The Home Pond B-24
by Frank Tibbo
A B-24M crashed between Home Pond and Indian Bay Pond. Rumours abound of money on board the bomber and what happened to it.
The B-24M, belonging to the United States Army Air Force, number 44-42169, whose destination was Gander crashed on February 14, 1945. The wreckage was found 25 km northeast of Gander by a fellow who was checking his rabbit slips. The official reports call him a local Newfoundland trapper.
The weather was a major reason for the crash as indicated in the report: “Col. Dolan's aircraft, missing since approximately 0200 GMT, when it was attempting an instrument approach to this field despite warnings to turn back because of existing weather conditions, was discovered in exploded fragments about 15 miles northeast of the station.”
As usual the Americans and Canadians put everything in the air as soon as weather permitted. Nothing was found on the first day, or the second. One week passed – nothing. Another week – the same thing. The planes belonging to the United States Army Air Force kept searching despite the fact that the winter conditions precluded the hope that anyone would be found alive.
The following is from the accident report:
A trapper was told of the probable aircraft catastrophe by the villagers. Having seen what appeared to be a portion of a parachute shroud in a tree during his hunting trip, returned to the area with his dog team the following day and came upon wreckage of the airplane strewn for hundreds of feet through trees and deep snow. His attempt to make his way to Gander to notify military authorities failed when his team of huskies gave out from fatigue acquired during the previous 18 days on the trail. However, the woodsman managed to reach the village of Benton where he contacted the station agent, Mike Hogan. Hogan wired the RCAF at Gander and the Canadian authorities in turn notified the Commanding Officer of the 1387th AAF base unit on 16 March, 1945.
Mr. Rybert Gillingham of Victoria Cove was working for the Americans in Gander at the time and was sent to the crash along with Hugh Pelley and some U.S. military personnel to recover the bodies. They slept in a temporary shelter that they erected on the site and used sleeping bags and food that they had been supplied with. It took them five or six days to complete the work. When they were finished, the group walked to Home Pond where they were brought out by a small plane.
An article written for a local magazine raised a few eyebrows:
A rumour sprang up on this base that Col. Dolan had over a quarter of a million dollars aboard his B-24M and that this was the reason for the long search that ensued after he was labelled missing. This rumour was heard expressed in mess hall no. 2 by a group of unidentified enlisted men. It is believed the source of the speculation lay in conversations among Newfoundlanders who had been discussing the anxiety of military authorities to find the missing airplane.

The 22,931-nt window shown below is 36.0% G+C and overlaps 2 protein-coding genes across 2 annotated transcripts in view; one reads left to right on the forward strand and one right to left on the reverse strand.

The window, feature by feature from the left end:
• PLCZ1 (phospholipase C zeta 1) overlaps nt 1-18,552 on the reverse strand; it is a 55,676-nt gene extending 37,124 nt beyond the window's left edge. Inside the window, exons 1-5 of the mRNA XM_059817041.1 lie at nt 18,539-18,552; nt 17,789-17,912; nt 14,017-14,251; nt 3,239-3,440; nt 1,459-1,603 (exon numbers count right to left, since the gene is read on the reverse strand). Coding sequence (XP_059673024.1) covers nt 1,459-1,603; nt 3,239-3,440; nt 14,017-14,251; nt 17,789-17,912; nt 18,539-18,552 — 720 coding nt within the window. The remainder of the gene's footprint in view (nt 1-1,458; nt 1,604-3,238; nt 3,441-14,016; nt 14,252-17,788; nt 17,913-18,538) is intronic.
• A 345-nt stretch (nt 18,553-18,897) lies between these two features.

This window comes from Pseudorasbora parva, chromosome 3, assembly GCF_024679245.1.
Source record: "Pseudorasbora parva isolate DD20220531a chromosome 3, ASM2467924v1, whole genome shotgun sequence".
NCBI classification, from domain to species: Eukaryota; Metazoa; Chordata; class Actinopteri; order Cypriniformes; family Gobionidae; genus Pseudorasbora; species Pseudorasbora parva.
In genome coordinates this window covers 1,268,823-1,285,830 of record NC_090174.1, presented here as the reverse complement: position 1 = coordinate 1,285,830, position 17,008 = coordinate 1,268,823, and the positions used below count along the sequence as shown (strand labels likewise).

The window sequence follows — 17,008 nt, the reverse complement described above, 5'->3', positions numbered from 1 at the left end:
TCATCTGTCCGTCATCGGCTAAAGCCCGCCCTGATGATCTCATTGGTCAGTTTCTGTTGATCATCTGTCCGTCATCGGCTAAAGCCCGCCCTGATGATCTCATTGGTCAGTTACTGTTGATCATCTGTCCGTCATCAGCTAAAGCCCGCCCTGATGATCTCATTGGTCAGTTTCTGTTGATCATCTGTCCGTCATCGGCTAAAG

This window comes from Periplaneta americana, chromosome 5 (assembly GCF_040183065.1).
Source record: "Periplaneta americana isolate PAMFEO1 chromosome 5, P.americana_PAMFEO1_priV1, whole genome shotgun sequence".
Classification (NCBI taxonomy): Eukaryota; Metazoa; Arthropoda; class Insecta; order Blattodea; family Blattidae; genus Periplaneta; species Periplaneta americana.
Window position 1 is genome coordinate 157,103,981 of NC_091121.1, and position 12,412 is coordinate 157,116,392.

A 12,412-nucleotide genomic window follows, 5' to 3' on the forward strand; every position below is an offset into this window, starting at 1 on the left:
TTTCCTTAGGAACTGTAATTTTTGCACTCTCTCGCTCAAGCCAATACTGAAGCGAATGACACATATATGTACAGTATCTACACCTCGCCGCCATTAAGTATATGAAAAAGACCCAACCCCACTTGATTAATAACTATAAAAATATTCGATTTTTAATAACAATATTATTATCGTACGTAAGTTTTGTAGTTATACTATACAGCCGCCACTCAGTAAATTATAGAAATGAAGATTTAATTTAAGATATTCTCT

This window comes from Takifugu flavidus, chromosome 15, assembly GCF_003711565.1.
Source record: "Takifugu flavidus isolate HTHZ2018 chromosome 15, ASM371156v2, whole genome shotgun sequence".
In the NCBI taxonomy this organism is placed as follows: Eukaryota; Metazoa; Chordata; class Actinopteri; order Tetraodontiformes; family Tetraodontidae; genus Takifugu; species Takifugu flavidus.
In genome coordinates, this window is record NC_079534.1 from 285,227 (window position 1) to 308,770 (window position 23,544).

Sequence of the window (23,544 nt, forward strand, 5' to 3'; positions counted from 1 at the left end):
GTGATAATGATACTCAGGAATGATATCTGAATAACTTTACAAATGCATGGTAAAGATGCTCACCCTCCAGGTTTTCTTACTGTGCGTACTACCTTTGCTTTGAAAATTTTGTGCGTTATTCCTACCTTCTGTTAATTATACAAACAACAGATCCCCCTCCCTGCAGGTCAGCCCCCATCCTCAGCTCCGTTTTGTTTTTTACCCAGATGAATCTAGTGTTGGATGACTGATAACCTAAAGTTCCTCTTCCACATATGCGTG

Mr. Rybert Gillingham read my column of September 2001 and kindly supplied me with a copy of the following letter:
HEADQUARTERS, 1387TH AAF BASE UNIT
NORTH ATLANTIC DIVISION, ATC
APO B65, c/o POSTMASTER
NEW YORK CITY
15 April 1945
SUBJECT: Appreciation of Service Performance.
Mr. Rybert Gillingham,
c/o Post Engineers,
During the month of February an aircraft inbound to this station was lost and, as was subsequently proved, crashed within a dozen miles of the station, being completely demolished with the loss of all lives on board. After a fruitless air and ground search, extending over several weeks, the wreckage was finally located and reported by Newfoundland trappers.
The several expeditions that made their way to the highly inaccessible site of the crash were able to locate all bodies, recover essential papers, and destroy classified material.
You, as a member of these expeditions are to be commended for the highly successful completion of an arduous and distasteful task. The eagerness with which the mission was inaugurated, the thoroughness with which it was conducted, and the untiring efforts exerted throughout, are exemplary of the highest ideals of the service. This work was not as spectacular as the heroic rescue of wounded men under fire, but to my mind it indicates that our men would not be found wanting under any contingency of war, when tasks above and beyond the normal call of duty are to be performed.
A copy of this communication will be placed in your 201 file.
Ronald G, McLaughlin
Lt. Colonel, Air Corps,
There was no report as to whether the money or Col. Dolan were ever found, or what he would be doing with such an amount of money. It has been well documented that military aircraft, at various times, carried large sums of money to finance various covert operations.
Submitted by F. Tibbo